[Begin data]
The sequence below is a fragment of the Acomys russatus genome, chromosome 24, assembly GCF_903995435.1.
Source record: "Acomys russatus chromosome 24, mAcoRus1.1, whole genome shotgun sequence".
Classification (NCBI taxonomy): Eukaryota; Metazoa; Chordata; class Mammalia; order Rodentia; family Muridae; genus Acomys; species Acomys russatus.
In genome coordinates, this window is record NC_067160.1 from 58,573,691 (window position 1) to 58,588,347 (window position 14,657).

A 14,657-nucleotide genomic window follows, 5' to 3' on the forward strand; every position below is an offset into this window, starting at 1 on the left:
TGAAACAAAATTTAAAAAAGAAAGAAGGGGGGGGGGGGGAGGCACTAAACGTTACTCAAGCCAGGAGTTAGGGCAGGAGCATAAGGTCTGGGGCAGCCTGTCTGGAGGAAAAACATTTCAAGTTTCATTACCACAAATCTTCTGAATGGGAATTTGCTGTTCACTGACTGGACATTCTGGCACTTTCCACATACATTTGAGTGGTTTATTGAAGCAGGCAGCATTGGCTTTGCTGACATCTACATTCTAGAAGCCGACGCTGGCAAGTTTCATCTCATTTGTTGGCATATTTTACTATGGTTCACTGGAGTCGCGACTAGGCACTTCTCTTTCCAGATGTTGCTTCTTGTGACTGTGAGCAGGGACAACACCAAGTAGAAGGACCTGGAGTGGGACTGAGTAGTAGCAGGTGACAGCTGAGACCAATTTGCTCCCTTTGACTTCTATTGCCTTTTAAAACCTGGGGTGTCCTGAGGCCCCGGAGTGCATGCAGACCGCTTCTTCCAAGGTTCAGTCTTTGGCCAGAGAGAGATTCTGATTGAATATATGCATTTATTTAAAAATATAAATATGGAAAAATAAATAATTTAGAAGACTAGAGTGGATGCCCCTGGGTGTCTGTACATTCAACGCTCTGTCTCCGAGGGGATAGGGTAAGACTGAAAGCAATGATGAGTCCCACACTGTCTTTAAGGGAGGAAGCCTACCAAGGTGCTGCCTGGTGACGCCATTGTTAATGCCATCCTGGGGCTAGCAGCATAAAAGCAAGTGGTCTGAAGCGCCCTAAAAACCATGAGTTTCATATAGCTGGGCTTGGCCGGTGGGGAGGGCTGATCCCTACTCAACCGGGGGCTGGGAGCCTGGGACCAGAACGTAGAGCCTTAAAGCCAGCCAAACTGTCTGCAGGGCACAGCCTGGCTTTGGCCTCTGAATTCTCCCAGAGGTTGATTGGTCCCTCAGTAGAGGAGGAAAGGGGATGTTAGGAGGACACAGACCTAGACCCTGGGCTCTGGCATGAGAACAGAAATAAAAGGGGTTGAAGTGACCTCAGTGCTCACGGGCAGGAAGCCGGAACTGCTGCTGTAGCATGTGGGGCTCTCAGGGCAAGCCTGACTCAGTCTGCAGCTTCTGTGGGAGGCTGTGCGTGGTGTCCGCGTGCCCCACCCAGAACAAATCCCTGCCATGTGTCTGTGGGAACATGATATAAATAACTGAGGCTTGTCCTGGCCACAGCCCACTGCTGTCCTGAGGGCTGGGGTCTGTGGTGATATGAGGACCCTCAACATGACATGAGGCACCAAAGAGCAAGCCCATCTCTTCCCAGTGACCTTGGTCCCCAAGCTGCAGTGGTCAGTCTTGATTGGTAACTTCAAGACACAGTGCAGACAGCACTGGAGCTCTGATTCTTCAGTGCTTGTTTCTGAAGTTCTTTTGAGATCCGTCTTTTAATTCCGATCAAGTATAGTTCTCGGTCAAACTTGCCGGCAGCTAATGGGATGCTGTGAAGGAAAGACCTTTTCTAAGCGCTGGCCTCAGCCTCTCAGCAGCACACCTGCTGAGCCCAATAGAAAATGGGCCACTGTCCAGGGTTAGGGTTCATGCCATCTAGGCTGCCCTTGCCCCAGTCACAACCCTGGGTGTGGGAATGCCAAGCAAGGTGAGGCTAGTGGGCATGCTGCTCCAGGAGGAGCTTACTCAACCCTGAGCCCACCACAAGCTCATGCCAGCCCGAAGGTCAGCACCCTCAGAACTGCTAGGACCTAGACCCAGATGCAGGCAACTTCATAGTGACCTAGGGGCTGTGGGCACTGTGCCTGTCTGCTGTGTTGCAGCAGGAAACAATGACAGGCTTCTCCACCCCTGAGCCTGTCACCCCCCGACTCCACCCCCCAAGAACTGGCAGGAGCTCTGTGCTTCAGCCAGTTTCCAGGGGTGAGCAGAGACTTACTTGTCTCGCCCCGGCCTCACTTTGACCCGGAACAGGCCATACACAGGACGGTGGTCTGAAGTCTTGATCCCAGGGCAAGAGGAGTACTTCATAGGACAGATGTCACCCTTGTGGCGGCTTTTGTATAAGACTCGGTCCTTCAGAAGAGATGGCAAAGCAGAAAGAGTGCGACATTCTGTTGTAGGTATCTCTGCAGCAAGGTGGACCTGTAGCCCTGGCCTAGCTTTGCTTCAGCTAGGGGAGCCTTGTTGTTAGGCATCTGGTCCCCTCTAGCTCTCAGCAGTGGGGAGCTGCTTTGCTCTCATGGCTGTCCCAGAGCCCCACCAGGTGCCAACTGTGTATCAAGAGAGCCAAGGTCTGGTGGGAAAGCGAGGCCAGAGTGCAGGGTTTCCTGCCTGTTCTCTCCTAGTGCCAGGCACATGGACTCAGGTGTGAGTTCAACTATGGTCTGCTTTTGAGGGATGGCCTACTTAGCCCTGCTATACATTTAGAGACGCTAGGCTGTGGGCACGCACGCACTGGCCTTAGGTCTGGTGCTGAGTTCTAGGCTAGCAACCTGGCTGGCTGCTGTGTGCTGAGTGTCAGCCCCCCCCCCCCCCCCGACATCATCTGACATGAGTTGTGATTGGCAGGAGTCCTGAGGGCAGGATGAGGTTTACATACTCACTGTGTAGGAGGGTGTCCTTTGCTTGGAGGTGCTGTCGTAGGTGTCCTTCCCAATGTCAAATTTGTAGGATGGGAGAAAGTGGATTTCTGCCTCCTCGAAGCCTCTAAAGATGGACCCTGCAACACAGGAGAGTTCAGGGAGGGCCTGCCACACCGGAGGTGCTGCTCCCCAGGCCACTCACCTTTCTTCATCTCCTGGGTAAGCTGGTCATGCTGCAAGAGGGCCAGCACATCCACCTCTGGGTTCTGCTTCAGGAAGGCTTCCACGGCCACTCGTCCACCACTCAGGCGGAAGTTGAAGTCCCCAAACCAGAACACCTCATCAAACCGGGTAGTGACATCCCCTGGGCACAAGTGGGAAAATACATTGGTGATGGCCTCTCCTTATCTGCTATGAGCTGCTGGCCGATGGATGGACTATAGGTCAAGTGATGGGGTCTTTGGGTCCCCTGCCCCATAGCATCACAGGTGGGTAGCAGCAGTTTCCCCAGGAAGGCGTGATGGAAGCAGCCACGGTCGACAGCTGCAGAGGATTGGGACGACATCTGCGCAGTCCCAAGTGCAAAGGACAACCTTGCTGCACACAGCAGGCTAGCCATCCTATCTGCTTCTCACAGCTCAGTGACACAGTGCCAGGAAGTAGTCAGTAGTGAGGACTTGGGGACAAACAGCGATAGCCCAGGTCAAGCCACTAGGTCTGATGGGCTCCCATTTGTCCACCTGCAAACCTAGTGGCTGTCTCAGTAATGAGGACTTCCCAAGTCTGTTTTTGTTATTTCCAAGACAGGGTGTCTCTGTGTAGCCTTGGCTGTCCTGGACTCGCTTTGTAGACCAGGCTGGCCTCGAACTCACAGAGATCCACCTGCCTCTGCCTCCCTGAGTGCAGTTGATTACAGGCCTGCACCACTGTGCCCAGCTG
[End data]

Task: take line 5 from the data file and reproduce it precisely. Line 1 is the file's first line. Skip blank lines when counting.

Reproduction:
A 14,657-nucleotide genomic window follows, 5' to 3' on the forward strand; every position below is an offset into this window, starting at 1 on the left: